"You're welcome" is undoubtedly still regarded as an Americanism by most British people of a certain age, but would certainly not be taken as not genuine by most. It has to be said, though, that for some people it does not lower the temperature to hear it after every encounter with a service provider. I think, because it is driving out the native species (rather like red squirrels and grey (gray!) squirrels, it is meeting with a degree of resentment and irritation.

Small doses, please. Ubiquity is not strength.

1 week ago

https://www.duolingo.com/lynettemcw
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When you spoke about American service providers saying You're Welcome I finally understood. There are several comments throughout Duo by people in the UK discussing You're Welcome as an Americanism and talking about all the other things that are said in the UK. I never quite understood it because, although among the list of alternatives there are generally a few that sound a little British, but for the most part are things I hear every day. As an American going about my daily routine, I don't actually hear You're welcome that often. Certainly among my friends, family, coworkers and even with strangers on the street or in the "shops" it isn't particularly common. No worries is becoming common, but still sounds Australian to me. It started getting popular with Crocodile Dundee. But Any time, not a problem, Of course, My pleasure, Happy to help are actually said much more frequently. But You're welcome still has the stamp of formal graciousness. I know that when I am in a business capacity and being formal I generally respond to thanks with You are most welcome. So when you spoke about service providers it makes sense. A good portion of the Americans you meet are either in their professional capacity or hopefully trying to be on their best behavior as Foreigners in your country. I don't necessarily consider myself an expert on the differences between American and British English, but I had never heard that You're welcome was American before. I did live in England when I was a teenager for a year, but, as I say, hearing all the other responses would not have seemed unusual. But with American stereotypes about the British formality, I wouldn't be surprised if Americans were more likely to say you're welcome as the safe formal bet.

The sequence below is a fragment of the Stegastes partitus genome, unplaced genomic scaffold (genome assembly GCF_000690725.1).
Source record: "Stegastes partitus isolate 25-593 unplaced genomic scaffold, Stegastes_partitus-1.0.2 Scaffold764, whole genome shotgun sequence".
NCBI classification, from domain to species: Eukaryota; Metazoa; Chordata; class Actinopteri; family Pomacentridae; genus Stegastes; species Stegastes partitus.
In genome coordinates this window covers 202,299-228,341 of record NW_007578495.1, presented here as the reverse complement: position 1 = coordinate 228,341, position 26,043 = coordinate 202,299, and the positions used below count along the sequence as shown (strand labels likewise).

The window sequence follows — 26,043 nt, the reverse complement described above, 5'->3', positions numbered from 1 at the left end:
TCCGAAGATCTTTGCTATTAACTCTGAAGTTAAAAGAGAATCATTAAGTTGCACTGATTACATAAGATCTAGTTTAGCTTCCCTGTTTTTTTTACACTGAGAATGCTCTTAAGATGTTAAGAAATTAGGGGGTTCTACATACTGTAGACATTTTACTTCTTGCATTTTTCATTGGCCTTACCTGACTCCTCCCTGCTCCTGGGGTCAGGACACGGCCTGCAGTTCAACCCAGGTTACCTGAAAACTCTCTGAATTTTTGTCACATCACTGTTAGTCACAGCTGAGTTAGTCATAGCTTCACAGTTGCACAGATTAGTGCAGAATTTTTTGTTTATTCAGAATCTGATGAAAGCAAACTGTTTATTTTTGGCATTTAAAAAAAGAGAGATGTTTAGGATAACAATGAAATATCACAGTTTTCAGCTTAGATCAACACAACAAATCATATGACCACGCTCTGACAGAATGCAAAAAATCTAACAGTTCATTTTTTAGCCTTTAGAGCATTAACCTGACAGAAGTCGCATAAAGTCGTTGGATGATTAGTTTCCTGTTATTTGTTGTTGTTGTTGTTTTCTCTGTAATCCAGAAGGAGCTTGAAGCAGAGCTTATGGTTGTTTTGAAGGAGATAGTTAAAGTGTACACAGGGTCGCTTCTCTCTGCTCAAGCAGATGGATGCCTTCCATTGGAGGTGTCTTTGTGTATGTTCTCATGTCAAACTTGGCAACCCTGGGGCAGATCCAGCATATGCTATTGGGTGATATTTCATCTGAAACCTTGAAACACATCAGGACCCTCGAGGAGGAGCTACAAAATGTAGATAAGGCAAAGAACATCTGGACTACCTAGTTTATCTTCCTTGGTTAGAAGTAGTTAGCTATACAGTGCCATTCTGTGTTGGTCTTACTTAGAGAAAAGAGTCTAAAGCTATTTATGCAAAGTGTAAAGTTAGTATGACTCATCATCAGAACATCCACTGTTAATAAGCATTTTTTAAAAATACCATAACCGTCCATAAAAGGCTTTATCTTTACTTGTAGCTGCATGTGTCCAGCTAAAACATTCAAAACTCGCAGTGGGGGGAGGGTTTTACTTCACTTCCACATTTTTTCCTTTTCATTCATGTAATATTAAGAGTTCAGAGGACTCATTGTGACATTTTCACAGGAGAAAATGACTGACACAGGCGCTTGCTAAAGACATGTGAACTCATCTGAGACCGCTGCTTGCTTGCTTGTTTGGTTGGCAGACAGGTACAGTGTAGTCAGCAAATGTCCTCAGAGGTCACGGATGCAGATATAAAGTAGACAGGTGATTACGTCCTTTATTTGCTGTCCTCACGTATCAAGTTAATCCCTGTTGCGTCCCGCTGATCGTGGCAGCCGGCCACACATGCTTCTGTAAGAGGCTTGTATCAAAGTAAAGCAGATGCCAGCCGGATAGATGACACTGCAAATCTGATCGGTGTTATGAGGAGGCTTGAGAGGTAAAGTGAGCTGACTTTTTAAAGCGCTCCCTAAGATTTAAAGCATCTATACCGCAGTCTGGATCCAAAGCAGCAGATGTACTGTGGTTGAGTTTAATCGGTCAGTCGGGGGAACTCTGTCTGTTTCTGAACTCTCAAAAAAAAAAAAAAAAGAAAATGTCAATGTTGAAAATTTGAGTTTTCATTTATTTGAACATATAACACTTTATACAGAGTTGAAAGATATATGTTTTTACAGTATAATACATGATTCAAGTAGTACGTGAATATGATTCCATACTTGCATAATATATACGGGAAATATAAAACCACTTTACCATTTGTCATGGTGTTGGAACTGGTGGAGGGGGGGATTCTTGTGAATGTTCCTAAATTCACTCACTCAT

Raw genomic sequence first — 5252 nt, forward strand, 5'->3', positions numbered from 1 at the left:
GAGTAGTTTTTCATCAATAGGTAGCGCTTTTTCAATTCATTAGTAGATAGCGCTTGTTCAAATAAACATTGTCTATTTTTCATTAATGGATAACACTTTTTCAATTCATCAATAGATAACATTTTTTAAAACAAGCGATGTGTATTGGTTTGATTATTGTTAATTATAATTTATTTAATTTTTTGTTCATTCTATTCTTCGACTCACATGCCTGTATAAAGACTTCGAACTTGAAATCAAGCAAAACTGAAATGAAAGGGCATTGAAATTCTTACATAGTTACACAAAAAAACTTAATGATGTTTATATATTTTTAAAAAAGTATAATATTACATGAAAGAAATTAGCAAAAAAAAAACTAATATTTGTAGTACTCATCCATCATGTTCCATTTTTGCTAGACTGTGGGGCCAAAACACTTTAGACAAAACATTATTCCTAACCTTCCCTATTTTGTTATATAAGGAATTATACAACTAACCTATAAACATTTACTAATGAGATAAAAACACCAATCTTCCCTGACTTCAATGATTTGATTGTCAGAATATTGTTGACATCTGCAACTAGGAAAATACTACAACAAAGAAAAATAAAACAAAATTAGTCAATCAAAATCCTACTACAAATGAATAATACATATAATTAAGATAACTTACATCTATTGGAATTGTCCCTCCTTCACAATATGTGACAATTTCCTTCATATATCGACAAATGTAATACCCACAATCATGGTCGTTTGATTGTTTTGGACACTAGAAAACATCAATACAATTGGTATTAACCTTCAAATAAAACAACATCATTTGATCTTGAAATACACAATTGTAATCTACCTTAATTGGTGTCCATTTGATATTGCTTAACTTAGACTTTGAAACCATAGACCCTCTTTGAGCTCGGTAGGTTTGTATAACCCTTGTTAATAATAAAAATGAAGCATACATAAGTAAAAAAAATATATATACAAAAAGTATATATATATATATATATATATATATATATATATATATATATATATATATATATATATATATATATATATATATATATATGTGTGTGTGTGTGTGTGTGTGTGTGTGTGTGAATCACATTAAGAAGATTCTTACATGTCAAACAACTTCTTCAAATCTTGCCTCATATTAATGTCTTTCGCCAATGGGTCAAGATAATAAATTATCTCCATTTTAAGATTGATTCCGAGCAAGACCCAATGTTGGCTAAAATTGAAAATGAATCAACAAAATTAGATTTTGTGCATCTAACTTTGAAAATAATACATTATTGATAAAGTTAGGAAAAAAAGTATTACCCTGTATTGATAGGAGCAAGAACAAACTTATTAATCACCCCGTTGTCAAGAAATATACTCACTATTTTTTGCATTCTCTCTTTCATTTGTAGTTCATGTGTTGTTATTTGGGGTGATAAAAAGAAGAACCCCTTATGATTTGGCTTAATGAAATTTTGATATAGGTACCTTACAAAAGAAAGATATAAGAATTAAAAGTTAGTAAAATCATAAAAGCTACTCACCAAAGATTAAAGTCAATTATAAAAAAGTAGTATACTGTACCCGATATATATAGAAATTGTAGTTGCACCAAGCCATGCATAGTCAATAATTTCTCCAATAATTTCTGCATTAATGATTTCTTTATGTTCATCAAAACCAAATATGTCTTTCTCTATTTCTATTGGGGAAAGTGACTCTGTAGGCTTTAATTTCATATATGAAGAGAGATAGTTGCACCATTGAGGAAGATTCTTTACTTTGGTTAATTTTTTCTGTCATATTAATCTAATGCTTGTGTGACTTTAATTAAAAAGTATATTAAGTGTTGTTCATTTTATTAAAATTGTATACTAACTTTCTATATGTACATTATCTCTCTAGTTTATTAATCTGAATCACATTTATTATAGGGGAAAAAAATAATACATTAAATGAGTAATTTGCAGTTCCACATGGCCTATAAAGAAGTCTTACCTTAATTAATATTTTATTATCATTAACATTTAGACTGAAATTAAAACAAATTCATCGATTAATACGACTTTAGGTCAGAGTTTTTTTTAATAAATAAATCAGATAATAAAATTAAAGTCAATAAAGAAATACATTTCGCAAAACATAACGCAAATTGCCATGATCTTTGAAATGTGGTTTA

1 week ago

https://www.duolingo.com/Sandy54630

I am from Kentucky originally and now live in South Carolina. It is considered rude if someone thanks you and you don't say you're welcome. In South Carolina, yes ma'am, yes sir, no ma'am no sir, are also a must, if you want to be considered respectful.

1 week ago

https://www.duolingo.com/Geralt-Mao

Nein

6 months ago

https://www.duolingo.com/BampaOwl
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So does "Gern" on its own also mean "You're welcome!"?

3 years ago

https://www.duolingo.com/mizinamo
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That would sound odd to me, but "Gerne." might work.

Normally, "gern" and "gerne" are pretty much interchangeable, but "Gerne geschehen." and "Gern." both sound wrong.

The most common version, though, would be "Gern geschehen." (or "Bitte schön." or "Keine Ursache." or "Nichts zu danken.").

3 years ago

https://www.duolingo.com/Curtis27
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Someone may correct me if I am wrong, but I believe "Gern" is similar to "with pleasure". This was told me by a native English speaker friend who lived in Germany for several years.

eg. "Ich Koche und Esse Gern" = "I like to cook and eat" or "I cook and eat with pleasure".

3 years ago

https://www.duolingo.com/Katja-z
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Gern = with pleasure (adverb: gladly, with pleasure, willingly, surely)

3 years ago

https://www.duolingo.com/Gothicapplegoat

I answered with the formal version of you "danke. Sie sind willkommen" and got it wrong, should this have been accepted or did I make a mistake?

3 years ago

https://www.duolingo.com/mizinamo
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By itself, "You are welcome" is ambiguous between "I am glad that you have arrived here" and "I acknowledge your thanks".